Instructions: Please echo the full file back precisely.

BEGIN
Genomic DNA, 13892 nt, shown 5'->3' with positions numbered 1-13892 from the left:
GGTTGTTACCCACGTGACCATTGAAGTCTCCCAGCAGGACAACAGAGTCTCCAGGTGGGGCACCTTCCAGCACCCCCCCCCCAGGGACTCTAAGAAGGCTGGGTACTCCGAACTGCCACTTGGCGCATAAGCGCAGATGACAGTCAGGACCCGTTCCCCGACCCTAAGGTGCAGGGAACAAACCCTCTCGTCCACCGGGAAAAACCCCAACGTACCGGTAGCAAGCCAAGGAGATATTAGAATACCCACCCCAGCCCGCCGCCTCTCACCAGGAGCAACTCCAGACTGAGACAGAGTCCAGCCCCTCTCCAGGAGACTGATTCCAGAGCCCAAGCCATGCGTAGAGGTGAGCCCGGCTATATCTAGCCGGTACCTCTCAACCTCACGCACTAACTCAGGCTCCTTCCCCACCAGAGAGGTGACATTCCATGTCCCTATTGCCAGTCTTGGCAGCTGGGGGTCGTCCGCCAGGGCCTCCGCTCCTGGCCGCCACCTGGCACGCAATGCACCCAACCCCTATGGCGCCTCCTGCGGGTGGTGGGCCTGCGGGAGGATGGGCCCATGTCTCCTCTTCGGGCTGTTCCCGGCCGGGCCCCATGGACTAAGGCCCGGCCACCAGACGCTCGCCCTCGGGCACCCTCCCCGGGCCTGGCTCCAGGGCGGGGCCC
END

Genomic DNA, 13892 nt, shown 5'->3' with positions numbered 1-13892 from the left:
GGTTGTTACCCACGTGACCATTGAAGTCTCCCAGCAGGACAACAGAGTCTCCAGGTGGGGCACCTTCCAGCACCCCCCCCCCAGGGACTCTAAGAAGGCTGGGTACTCCGAACTGCCACTTGGCGCATAAGCGCAGATGACAGTCAGGACCCGTTCCCCGACCCTAAGGTGCAGGGAACAAACCCTCTCGTCCACCGGGAAAAACCCCAACGTACCGGTAGCAAGCCAAGGAGATATTAGAATACCCACCCCAGCCCGCCGCCTCTCACCAGGAGCAACTCCAGACTGAGACAGAGTCCAGCCCCTCTCCAGGAGACTGATTCCAGAGCCCAAGCCATGCGTAGAGGTGAGCCCGGCTATATCTAGCCGGTACCTCTCAACCTCACGCACTAACTCAGGCTCCTTCCCCACCAGAGAGGTGACATTCCATGTCCCTATTGCCAGTCTTGGCAGCTGGGGGTCGTCCGCCAGGGCCTCCGCTCCTGGCCGCCACCTGGCACGCAATGCACCCAACCCCTATGGCGCCTCCTGCGGGTGGTGGGCCTGCGGGAGGATGGGCCCATGTCTCCTCTTCGGGCTGTTCCCGGCCGGGCCCCATGGACTAAGGCCCGGCCACCAGACGCTCGCCCTCGGGCACCCTCCCCGGGCCTGGCTCCAGGGCGGGGCCC